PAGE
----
(I also have Mennonite and Church of the Brethren backgrounds in my family tree, so even though I didn’t know much about these family traditions growing up, I guess it was genetically pre-determined that I become a peace activist.)
Gardner moved from Indiana to Lone Star, Kansas in the 1850’s, to help support the establishment of Kansas as a “free state” as he wanted to help free the slaves. By all accounts he and his family had a hard life, as farmers certainly did back then (and as many still do today). Gardner’s house was a station on the Underground Railroad, and he participated in armed raids into Missouri to free slaves and other abolitionists.
Because of his participation in such raids, he was a wanted man with a $500 reward for his capture, dead or alive, on his head. He was part of a party organized to rescue John Brown from prison in Harpers Ferry, West Virginia (Brown declined their help, and told his would-be rescuers he had decided to die a martyr for the cause of abolition).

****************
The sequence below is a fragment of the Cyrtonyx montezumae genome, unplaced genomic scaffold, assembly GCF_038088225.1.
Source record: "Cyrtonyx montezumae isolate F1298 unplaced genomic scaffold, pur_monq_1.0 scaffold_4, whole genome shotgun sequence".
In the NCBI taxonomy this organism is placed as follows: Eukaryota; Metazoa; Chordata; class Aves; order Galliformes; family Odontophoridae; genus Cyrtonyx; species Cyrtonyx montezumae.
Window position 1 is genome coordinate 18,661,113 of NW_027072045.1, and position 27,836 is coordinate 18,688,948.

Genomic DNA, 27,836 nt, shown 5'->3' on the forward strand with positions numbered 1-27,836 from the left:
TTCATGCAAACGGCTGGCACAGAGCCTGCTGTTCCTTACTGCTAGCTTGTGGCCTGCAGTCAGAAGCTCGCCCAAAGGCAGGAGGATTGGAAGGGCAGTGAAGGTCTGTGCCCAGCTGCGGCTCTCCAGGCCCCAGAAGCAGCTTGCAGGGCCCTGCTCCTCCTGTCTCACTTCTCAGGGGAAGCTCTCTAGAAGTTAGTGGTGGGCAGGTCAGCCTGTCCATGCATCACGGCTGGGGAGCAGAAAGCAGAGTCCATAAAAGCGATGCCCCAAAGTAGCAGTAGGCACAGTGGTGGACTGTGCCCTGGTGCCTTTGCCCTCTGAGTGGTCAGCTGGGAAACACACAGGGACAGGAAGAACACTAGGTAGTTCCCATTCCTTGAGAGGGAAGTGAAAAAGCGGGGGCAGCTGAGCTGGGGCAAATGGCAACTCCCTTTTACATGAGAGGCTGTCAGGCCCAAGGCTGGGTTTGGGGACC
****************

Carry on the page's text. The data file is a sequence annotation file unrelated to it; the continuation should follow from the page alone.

Gardner put his body on the line, serving in the First Kansas Colored Regiment, fighting alongside free black soldiers. (As my friend George Paz Martin, no relation, quipped, “You know what he was don’t you? A buffalo soldier!”) He died in battle in August, 1863 at the age of 43, or four years younger than I am now.
Every time I read his biography I can’t believe his courage and dedication. Though I believe strongly in the power of nonviolence, I might well have made the same choices he made in his life, that is if I somehow had his fearlessness.
As far as I know (and I have not researched this), Joseph Gardner was the only member of my family killed in war. I’ll be thinking of him this Memorial Day, in two different ways – pride that such a man of strength and conviction is my ancestor, and hoping he would approve of my calling as a peace activist dedicated to abolishing war and building a peaceful and just world.
Who, and what, will you think of this Memorial Day?
(More on Joseph Gardner, some of it written by his son, is available here).
–Kevin Martin, Executive Director